From Where I Stand
By Rabbi Yossy Goldman
The Jewish calendar and the parashah are somehow always synchronized. There is a deep connection between the two, and it is never coincidental that a particular parashah is read at a particular time of the year. This week’s parashah is always read during the Three Weeks of mourning when we recall the destruction of our Holy Temple.
I am not going to focus on these latent connections here but prefer to look at the haftarah and the message of Yirmiyahu HaNavi, which is also especially chosen for this week. The prophet castigates the Jewish people: Listen to the word of G-d, O House of Jacob . . . what wrong did your fathers find in Me that they distanced themselves from Me and went after (gods of) emptiness and became empty themselves? (verse 5). They are guilty on two counts, laments Yirmiyahu. “They have forsaken Me, the spring of living waters, (and furthermore) to dig for themselves wells, broken cisterns that hold no water.” (verse 13). What is the prophet saying? If you exchanged G-d and Torah for some other noble, exalted philosophy or for another highly principled ideology, nu, at least there might be some imaginary justification. But for what have you exchanged the lofty moral truths of G-d and Torah? For hevel—futility, emptiness, and nothingness. This is a terrible double blow.
Those who pursue a path of emptiness become empty people. Their lives are filled with nothing more than empty materialism—zero content and zero meaning. At least people like Warren Buffet gave it away. His single-minded focus on amassing wealth has been more than vindicated by his unprecedented philanthropy. But materialism for its own sake, with no higher purpose whatsoever, is futile and empty and can only lead to those practicing it becoming empty-headed themselves. Some generations sinned by denying G-d. Yirmiyahu weeps for a generation that worships nonsense and empty escapism.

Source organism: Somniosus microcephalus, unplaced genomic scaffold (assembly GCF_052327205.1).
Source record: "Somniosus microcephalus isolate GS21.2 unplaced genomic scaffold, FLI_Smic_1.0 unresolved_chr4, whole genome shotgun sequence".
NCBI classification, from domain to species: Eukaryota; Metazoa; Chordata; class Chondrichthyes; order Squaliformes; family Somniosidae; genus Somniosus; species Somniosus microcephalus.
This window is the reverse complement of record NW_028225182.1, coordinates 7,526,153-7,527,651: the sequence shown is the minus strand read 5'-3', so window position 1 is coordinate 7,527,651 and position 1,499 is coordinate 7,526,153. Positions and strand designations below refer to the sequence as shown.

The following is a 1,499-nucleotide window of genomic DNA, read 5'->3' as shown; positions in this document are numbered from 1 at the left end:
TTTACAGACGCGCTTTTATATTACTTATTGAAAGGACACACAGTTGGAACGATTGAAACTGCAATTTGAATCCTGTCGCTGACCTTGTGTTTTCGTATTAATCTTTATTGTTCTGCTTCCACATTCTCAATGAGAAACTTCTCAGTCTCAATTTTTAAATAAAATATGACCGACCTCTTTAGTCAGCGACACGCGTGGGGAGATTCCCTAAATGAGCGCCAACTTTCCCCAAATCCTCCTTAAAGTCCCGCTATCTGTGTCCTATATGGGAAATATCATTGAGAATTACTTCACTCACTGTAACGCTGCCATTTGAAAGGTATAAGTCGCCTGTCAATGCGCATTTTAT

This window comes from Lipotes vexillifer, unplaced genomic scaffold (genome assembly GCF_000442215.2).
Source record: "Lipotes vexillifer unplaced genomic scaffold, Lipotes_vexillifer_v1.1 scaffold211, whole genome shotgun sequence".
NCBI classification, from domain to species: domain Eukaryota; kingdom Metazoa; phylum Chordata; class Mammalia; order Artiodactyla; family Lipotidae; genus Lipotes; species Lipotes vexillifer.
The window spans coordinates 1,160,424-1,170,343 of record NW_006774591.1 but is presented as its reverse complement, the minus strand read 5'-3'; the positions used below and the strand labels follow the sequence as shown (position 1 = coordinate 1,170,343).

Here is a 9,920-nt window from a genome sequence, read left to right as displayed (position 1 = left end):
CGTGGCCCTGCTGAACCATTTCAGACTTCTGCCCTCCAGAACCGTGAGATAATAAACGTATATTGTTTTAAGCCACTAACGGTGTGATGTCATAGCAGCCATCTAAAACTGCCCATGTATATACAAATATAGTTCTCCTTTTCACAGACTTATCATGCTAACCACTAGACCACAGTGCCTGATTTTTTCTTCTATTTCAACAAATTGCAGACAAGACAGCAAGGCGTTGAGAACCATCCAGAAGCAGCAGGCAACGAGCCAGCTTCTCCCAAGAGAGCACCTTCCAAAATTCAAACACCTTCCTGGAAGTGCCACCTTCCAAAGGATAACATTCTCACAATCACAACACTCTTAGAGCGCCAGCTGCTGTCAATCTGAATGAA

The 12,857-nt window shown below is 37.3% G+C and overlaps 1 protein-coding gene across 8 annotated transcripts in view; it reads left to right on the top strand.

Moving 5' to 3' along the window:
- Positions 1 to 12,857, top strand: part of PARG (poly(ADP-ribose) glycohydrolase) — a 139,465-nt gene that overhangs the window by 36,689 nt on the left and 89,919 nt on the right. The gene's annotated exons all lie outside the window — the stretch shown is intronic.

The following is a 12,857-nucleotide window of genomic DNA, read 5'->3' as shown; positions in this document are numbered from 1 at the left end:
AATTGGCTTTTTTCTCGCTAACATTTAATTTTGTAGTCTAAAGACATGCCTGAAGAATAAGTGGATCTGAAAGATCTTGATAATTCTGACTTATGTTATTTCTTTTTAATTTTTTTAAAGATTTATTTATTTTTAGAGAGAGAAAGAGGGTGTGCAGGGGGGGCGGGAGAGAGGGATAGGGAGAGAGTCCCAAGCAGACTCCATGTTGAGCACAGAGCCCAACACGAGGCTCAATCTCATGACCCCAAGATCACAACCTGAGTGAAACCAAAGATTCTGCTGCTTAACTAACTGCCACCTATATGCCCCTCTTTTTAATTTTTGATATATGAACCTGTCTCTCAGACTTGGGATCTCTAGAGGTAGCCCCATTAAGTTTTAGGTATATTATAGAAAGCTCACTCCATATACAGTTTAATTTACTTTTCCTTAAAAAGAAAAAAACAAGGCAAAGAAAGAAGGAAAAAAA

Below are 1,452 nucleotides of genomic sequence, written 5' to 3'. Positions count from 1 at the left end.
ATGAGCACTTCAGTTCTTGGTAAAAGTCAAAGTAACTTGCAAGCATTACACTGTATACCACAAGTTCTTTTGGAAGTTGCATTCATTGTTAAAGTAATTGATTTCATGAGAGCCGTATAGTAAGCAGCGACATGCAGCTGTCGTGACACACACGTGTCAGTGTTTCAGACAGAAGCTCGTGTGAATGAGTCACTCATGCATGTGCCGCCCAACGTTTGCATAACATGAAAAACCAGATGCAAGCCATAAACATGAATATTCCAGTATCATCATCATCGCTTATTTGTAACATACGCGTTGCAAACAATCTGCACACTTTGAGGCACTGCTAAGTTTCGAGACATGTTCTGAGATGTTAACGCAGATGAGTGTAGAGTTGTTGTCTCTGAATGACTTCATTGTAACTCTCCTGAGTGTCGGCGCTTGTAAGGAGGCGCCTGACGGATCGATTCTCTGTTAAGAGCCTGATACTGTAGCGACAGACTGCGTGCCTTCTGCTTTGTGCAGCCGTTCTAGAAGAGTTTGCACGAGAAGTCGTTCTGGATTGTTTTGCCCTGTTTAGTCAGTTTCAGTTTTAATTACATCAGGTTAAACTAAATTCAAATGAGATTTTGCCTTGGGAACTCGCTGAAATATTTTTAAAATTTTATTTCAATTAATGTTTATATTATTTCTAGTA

What is the worst thing in the world that can happen to a teenager today? To be home alone on a Saturday night without a date! And the teenager’s parents need to chill after all the pressures of the workweek. So we build ourselves huge and magnificent entertainment edifices, towers of trivia, centers of senselessness. And we fill the void and the vacuum in our lives with escapist pleasures—drinking and gambling, smoking and snorting.
Generations ago, Jewish parents cried bitter tears because they lost their children to communism, socialism, a particularly toxic strain of anti-religious secular Zionism, hippie-ism, or other anti-establishment ideologies. The tragedy of our time is that we are losing our youth not to any form of political activism or social consciousness, but to emptiness and futility, to drugs and raves. At least the misguided young rebels of old believed in a cause. Right or wrong, they were trying to build a better world. Today, it’s “to hell with the world, pass the beer!”
Yirmiyahu pleads with us to forsake this fling with futility and empty cisterns and to embrace the eternal spring of living waters, the authentic truths of Torah and the way of G-d. Let us lead our children towards meaningful spirituality and sanctity. Sanity must surely follow. ϖ
Rabbi Yossy Goldman was born in Brooklyn and was sent in 1976 by the Lubavitcher Rebbe as an emissary to serve the Jewish community of Johannesburg, South Africa. He is Senior Rabbi of the Sydenham Shul and president of the South African Rabbinical Association. His sefer “From Where I Stand: Life Messages from the Weekly Torah Reading” was published by Ktav and is available at Jewish book shops or online at www.ktav.com.